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How can I print the exact size on CS6?


mrNOOB2020

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Does anyone know how to can print these exact circle size on a letter size (8.5 x 11) on Photoshop CS6? I'm pretty sure there's a settings somewhere in the printing settings, but I couldn't find it.
I was able to do it on Microsoft Works by pasting only one single circle there and adjust the object size. But in my case, I want 4 circles at a pattern. It seems complicated. Please help. ...see photo attachment for more detail. Thanks.

CircleSize1.jpg
 

thebestcpu

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Hi mrNOOB2020
All you should have to do is for the height and width type in "1.18 in"
So with the "in" postfix instead of "px" postfix
and then click on the screen where you want the circle.
I get a confirmation screen of the size and also if the placement is to be the center point where it was clicked

Of course you did not mention which version of PS you are using so that may make a difference.
Hope this helps (If I understood your question)
John Wheeler
 

mrNOOB2020

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Sorry. I'm using Photoshop CS6 13.0, 64bit..if this helps? :|

However, while on this topic, how specific is to adjust the circle size? Because I actually want a very specific size, like 1.1875 inch. Can Photoshop CS6 able to do this? After typing 1.1875 into the ellipse tool entry, it auto correct to 1.19 in. Do I have to play with the printing percentage size in the printing settings instead?

I'm able to get the size pretty close by creating a circle at 1.19 inch, then ctrl+t and reduce from 100% to 97.5%. turns out good enough. But I still prefer using the ellipse tool in one shot. Any suggestions?
 
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thebestcpu

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Hi mrNOB2020
Photoshop is primarily a pixel based applicatoin and printers are also pixel based when printing. So to the first order you likely do not have enough pixels to resolve down to .0005 inches (or .0001) inches) out of your 1.1875 dimension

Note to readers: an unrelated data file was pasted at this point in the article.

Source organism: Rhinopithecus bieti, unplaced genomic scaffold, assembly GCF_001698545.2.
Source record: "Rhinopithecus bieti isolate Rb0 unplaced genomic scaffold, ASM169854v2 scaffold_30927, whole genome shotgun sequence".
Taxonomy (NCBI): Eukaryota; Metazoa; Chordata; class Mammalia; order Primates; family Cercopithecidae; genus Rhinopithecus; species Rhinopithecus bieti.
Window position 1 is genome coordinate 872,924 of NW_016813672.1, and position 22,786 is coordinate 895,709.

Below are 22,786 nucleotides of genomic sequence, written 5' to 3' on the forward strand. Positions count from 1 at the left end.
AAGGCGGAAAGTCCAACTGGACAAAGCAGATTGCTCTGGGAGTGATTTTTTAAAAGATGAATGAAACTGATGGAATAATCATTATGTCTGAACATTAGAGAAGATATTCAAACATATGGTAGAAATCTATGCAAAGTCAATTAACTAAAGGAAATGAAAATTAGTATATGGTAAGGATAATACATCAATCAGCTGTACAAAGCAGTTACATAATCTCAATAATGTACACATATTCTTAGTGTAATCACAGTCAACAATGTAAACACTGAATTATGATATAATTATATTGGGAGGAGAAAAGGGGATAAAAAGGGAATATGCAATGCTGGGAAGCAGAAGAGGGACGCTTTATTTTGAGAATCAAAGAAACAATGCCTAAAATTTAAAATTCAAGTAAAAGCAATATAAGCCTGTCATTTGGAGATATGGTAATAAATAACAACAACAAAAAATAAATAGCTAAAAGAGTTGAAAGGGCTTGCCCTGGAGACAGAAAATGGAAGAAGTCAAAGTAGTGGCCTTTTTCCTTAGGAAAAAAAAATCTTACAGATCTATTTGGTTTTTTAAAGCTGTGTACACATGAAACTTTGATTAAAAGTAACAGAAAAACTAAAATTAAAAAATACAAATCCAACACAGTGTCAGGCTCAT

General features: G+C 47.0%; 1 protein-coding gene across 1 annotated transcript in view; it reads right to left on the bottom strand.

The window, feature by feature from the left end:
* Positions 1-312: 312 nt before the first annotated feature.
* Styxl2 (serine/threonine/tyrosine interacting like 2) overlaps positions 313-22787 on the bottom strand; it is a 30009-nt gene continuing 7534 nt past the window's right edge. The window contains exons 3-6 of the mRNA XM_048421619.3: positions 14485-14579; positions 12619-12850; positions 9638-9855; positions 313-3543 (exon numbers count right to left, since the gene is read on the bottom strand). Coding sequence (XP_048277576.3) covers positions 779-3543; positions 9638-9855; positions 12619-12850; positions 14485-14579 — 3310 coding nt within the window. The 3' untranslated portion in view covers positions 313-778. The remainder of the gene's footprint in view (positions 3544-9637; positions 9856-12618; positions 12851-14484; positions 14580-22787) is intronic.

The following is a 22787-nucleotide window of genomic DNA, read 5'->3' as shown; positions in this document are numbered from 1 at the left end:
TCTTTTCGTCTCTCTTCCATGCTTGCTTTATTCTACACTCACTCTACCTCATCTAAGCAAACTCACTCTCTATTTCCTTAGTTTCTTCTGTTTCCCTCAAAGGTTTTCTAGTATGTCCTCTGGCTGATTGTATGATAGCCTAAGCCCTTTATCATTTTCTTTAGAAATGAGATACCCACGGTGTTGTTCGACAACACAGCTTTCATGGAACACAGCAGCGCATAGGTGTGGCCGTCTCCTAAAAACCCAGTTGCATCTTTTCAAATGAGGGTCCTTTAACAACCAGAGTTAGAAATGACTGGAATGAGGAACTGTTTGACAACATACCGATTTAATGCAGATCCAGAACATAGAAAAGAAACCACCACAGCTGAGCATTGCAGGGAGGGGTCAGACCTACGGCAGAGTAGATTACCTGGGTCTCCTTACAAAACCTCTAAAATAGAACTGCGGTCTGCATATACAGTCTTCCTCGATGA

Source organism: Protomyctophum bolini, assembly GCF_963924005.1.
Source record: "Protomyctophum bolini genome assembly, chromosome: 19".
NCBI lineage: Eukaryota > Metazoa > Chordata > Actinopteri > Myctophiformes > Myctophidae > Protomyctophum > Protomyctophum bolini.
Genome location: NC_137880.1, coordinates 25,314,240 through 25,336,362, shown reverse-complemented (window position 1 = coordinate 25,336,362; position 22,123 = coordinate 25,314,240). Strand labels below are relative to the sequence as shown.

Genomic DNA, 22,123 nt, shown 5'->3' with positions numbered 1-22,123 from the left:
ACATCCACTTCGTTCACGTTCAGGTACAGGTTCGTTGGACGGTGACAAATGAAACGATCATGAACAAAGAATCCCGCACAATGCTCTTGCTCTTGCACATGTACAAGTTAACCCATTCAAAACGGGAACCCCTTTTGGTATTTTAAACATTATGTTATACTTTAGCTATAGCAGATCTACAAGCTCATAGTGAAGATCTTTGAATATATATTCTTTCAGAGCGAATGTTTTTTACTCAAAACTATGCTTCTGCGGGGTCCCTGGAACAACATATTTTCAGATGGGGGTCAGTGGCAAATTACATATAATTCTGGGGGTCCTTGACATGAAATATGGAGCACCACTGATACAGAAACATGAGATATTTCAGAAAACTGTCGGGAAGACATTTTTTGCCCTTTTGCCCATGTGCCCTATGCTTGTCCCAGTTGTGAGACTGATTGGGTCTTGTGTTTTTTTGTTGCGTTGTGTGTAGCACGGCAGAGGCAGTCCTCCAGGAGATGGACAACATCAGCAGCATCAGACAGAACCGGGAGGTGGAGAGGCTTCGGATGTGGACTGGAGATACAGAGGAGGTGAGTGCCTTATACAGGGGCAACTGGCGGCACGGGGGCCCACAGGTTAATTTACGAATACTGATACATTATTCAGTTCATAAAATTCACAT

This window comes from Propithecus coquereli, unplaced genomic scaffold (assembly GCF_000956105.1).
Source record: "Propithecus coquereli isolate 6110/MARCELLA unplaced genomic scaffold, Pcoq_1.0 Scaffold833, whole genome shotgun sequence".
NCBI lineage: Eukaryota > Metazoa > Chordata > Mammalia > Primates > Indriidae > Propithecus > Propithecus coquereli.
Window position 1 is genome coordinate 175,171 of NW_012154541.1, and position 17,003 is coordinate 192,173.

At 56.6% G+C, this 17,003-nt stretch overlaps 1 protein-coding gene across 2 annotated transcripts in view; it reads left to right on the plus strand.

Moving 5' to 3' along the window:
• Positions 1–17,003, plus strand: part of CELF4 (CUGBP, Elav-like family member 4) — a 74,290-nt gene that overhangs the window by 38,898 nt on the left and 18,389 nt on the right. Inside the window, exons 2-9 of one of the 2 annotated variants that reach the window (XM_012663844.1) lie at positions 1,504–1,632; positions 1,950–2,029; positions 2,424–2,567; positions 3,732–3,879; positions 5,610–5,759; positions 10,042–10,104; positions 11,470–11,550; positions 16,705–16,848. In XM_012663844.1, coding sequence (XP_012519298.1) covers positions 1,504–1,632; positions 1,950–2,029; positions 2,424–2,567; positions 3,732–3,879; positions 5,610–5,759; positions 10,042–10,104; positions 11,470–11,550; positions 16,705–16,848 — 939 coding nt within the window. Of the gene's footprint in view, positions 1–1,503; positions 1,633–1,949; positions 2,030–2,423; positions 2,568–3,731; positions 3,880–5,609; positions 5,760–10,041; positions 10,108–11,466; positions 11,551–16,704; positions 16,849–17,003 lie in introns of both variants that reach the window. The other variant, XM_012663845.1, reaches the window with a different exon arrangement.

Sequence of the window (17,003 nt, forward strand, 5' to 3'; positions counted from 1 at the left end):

At a viewing distance of 10 inches, the human eye only resolves about 300 ppi which is about the true print density of most printers. So that is only a resolution of .0033 inches. So you are looking to print something with about 6 times more resolution then that.

On an 11 inch length of paper, if you wanted each pixel to represent .0005 inches, you would need those 11 inches be represented by 22,000 pixels. The 8.5 inches would be 17,000 pixels or 374 megapixels and for a color image of 3 bytes per image you have a base file of over a Terabyte for a single Layer file (so it goes up from there). I can't remember if CS6 supports that size of pixels yet the newer version do.

The other limit is what will Photoshop allow when entering numbers/parameters. I dont know for sure yet if entering by inches, I don't think it will retain that many digists past the decimal point. To get around this you would need to enter the value in pixels and do the conversion your self. e.g. if each pixel was .0005 inches to create a 1.1875 size you would need to use 2375 pixles. And that should work. If you need resolution down to .0001 or 1/10 thousandth of an inch you would put in 11,875 pixels for the size.

Alternatively you could do your work in a vector program such as illustrator.